Sunday, March 20, 2011



It's time for another episode in our occasional tour of Transit Mall art. Today we're on SW 5th Avenue near the corner of Stark St., home to one of the smaller works in TriMet's collection. This is Floribunda, which TriMet's Green Line public art guide describes thusly:

Floribunda, 1998


Mark Calderon


On 5th Avenue, between Stark and Washington streets


Floribunda, one of a series of works Mark Calderon made in the late nineties, was inspired by the hairstyles found in Japanese Buddhist sculpture of the 12th and 13th centuries. Floribunda is the only free-standing work from this series, and the design and pattern of the hairstyle envelops the entire form, creating a finished work that is quite abstract.

I like to think I'm a reasonably imaginative person, but without reading this I never would have suspected this was based on a hairstyle. And obscure cooking implement, perhaps, or maybe a teapot, or possibly a curling rock.


Well before TriMet purchased it, Floribunda featured in a 1999 gallery show in Seattle. The gallery page mentions an edition of 3, so the one pictured there may not be the same one that graces our city streets. You'll note that it's shown sitting right on the floor, so the pedestal here is a TriMet addition. I suppose it would have been a tripping hazard otherwise.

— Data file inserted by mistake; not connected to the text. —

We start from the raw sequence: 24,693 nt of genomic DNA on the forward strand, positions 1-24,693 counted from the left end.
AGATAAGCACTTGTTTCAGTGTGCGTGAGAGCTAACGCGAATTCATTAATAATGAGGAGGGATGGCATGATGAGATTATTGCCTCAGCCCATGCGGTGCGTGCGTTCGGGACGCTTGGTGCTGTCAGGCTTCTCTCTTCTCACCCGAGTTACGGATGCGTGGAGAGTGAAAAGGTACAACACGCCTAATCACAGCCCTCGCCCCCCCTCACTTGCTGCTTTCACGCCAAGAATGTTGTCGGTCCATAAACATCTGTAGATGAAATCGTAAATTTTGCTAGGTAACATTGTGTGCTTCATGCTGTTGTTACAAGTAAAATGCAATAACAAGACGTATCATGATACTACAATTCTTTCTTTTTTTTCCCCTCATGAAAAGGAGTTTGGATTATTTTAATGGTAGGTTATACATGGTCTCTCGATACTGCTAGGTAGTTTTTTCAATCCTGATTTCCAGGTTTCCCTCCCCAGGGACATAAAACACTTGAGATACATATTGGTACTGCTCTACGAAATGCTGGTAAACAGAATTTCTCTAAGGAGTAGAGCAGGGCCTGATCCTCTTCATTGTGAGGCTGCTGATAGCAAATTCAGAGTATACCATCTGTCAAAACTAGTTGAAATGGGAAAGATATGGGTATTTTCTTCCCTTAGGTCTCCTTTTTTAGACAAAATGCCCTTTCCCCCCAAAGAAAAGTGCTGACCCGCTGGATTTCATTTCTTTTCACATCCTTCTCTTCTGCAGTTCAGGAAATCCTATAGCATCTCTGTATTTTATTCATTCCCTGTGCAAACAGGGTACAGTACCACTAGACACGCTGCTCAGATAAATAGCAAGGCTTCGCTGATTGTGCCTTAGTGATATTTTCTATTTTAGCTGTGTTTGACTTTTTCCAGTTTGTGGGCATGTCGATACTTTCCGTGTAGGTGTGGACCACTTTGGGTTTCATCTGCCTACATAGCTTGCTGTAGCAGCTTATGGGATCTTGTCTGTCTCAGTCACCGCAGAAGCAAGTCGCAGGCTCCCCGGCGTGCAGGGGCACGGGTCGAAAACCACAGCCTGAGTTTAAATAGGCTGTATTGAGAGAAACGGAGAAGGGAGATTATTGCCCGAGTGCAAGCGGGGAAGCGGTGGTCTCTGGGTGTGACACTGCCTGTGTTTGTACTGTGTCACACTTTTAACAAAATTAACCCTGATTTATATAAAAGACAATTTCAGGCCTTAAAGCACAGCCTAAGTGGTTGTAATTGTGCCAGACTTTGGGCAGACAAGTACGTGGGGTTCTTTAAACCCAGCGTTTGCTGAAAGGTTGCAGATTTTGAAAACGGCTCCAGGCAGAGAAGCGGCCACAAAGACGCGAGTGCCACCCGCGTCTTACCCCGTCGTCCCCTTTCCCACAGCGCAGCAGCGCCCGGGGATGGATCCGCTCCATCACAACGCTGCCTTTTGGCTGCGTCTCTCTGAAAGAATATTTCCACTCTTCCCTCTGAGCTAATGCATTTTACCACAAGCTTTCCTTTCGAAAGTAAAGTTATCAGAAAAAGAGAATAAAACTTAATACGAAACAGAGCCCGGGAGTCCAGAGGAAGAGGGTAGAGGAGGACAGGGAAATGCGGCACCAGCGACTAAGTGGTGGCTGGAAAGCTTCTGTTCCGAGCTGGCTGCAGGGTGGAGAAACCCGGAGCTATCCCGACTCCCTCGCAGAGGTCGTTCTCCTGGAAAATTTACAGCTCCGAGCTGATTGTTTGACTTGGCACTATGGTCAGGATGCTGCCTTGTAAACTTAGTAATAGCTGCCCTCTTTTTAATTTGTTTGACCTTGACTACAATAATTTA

A Seattle Times article about the show admired it:
Though many of the pieces in this show are meant to be mounted on walls, one of the best works is "Floribunda," a rotund, cast bronze piece that sits on the floor like a huge pumpkin. Its surface is covered with perfectly symmetrical grooves like the shells of certain ocean crustaceans or some gourds. But, like a number of other pieces in this show, "Floribunda" has a neat "topknot" that seems to refer to a head.


In 2009 the same gallery hosted another show of more recent works by Mr. Calderon. Photos & info about which can be found here and here.



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